At­lantic Boaters May Soon En­counter Seis­mic Blast­ing, Off­shore Drilling

Soundings - - Focus - By Kim Kavin

In early Jan­uary, on his way out of the Oval Of­fice, Pres­i­dent Obama de­nied a half-dozen per­mits to com­pa­nies that wanted to search for oil and gas de­posits be­neath the At­lantic. En­vi­ron­men­tal­ists cel­e­brated the move. Ti­tans of the en­ergy in­dus­try fumed. Pres­i­dent Trump has re­versed Obama’s stance, a de­ci­sion that crit­ics say could have long-term, wide-rang­ing and po­ten­tially dev­as­tat­ing ef­fects on boaters, marine life, coastal com­mu­ni­ties, com­mer­cial fish­er­men and more.

In early June, the ad­min­is­tra­tion took steps to­ward let­ting as many as five com­pa­nies search for en­ergy de­posits along the seafloor from Delaware Bay to Cape Canaveral, Florida. Their work could start as early as this au­tumn with seis­mic blast­ing, a tech­nique that pro­duces one of the loud­est sounds hu­mans put into the ocean and that serves as a pre­cur­sor to off­shore drilling wher­ever promis­ing fields are found.

En­vi­ron­men­tal and sci­en­tific groups, coastal busi­nesses, com­mer­cial fish­ing in­ter­ests and oth­ers are de­cry­ing the plan. More than 100 mem­bers of the U.S. Congress — Democrats and Repub­li­cans — sent a let­ter of ob­jec­tion to In­te­rior Sec­re­tary Ryan Zinke. They wrote that seis­mic blast­ing and off­shore drilling jeop­ar­dize coastal busi­nesses, tourism, fish­ing com­mu­ni­ties and na­tional se­cu­rity. “We im­plore you not to is­sue any per­mits for seis­mic air gun sur­veys for sub­sea oil and gas de­posits in the At­lantic Ocean,” states the let­ter.

Off­shore drilling has long pit­ted en­ergy com­pa­nies and their work­ers, who can earn higher salar­ies on rigs than on land, against peo­ple who say the in­dus­try’s risks to wildlife and coastal com­mu­ni­ties are sim­ply too dan­ger­ous to con­sider. In Florida, for in­stance, law­mak­ers this past sum­mer tried to ex­tend a ban on off­shore drilling, hop­ing to pre­vent ev­ery­thing from oil-spill beach de­struc- tion to in­dus­trial views of rigs off pop­u­lar tourism spots, in­clud­ing Trump’s Mar-a-Lago re­sort in Palm Beach.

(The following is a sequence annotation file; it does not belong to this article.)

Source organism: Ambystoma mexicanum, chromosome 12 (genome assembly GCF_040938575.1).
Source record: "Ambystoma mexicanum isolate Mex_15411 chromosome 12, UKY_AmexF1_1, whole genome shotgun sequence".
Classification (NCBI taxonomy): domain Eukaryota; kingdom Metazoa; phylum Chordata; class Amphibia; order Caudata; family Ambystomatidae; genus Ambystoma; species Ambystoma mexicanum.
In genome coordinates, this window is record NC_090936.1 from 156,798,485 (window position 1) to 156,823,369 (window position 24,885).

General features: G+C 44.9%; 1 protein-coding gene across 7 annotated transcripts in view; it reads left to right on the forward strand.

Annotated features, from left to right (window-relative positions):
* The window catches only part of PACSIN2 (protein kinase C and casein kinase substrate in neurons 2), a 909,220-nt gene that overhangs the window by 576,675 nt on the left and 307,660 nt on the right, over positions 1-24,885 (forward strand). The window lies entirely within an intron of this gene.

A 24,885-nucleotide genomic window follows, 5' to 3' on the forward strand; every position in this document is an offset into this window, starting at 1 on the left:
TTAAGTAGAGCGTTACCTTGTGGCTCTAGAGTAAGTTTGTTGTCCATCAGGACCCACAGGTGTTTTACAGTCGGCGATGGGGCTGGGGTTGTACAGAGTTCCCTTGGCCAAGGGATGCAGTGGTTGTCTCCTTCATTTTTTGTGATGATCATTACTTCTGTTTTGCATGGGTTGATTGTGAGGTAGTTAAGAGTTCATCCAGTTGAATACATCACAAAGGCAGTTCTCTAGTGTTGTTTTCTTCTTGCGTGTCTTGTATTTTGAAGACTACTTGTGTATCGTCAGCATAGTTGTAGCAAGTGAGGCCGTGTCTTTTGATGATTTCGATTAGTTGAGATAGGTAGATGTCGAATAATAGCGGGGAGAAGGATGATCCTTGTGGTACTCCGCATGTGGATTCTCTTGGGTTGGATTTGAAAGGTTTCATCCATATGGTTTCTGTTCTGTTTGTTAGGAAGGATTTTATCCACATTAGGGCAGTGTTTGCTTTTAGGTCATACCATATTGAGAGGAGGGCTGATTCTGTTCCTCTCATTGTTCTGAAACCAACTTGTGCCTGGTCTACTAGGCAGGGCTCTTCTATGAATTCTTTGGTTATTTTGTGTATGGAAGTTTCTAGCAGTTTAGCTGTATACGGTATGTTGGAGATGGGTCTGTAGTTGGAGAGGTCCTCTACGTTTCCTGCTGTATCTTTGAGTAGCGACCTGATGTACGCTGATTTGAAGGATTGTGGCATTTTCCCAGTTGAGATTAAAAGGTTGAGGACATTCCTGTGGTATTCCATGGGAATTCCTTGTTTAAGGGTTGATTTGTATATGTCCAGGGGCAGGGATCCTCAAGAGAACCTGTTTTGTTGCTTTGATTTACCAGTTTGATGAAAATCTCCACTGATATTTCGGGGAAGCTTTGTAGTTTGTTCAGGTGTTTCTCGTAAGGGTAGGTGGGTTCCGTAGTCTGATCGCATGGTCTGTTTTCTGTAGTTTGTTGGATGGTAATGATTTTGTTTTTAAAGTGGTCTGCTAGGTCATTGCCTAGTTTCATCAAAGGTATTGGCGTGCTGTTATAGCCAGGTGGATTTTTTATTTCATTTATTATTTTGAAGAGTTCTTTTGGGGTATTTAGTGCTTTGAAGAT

“The oil boys will not stop,” U.S. Sen. Bill Nel­son, a Demo­crat, told the Sun-Sen­tinel news­pa­per, pre­dict­ing that the cur­rent ef­fort is the be­gin­ning of more in­dus­try ex­pan­sion to come. “They think they have a friend in the White House, and this is the open­ing salvo.”

While rigs the size of the in­fa­mous Deep­wa­ter Hori­zon are eyesores that could af­fect boaters’ cov­eted views — as well as loom­ing en­vi­ron­men­tal catas­tro­phes, as that rig’s 2010 ex­plo­sion showed — the im­me­di­ate po­ten­tial harm of seis­mic blast­ing is more about sound. In seis­mic blast­ing, en­ergy- seek­ing com­pa­nies shoot air gun pulses deep into the sea. The sound waves bounce against rock, oil de­posits and gas de­posits in dif­fer­ent ways, then re­turn to the sur­face, where ex­perts use the data to de­ter­mine which sites are ideal for drilling.

Seis­mic air guns are loud. Blasts sent un­der­wa­ter are muted, much as a boat’s en­gine noise is muf­fled be­neath the sur­face, but can max out un­der­wa­ter around 180 deci­bels, ac­cord­ing to a Green­peace re­port. (For per­spec­tive, the det­o­na­tion of a pound of TNT reg­is­ters at 180 deci­bels, mea­sured from 15 feet away.) Even when dulled, the noise is be­lieved to be louder than a rock con­cert, fire­works or a space shut­tle launch.

“Fir­ing a stan­dard air gun ar­ray de­ployed be­hind a seis­mic sur­vey ves­sel gen­er­ates ap­prox­i­mately 250 to 260 deci­bels of sound,” Dou­glas Nowacek, a Duke Univer­sity sci­en­tist and pro­fes­sor, stated in tes­ti­mony be­fore the U.S. House Com­mit­tee on Nat­u­ral Re­sources. “And while it is dif­fi­cult to draw ex­act equiv­a­lents in air, th­ese lev­els ap­prox­i­mate the epi­cen­ter of a grenade blast and would eas­ily cause the rup­ture of the hu­man eardrum.”

Re­searchers found that seis­mic air gun blasts could be heard nearly 2,500 miles from the sur­vey ves­sel.

Newspapers in English

Newspapers from USA

© PressReader. All rights reserved.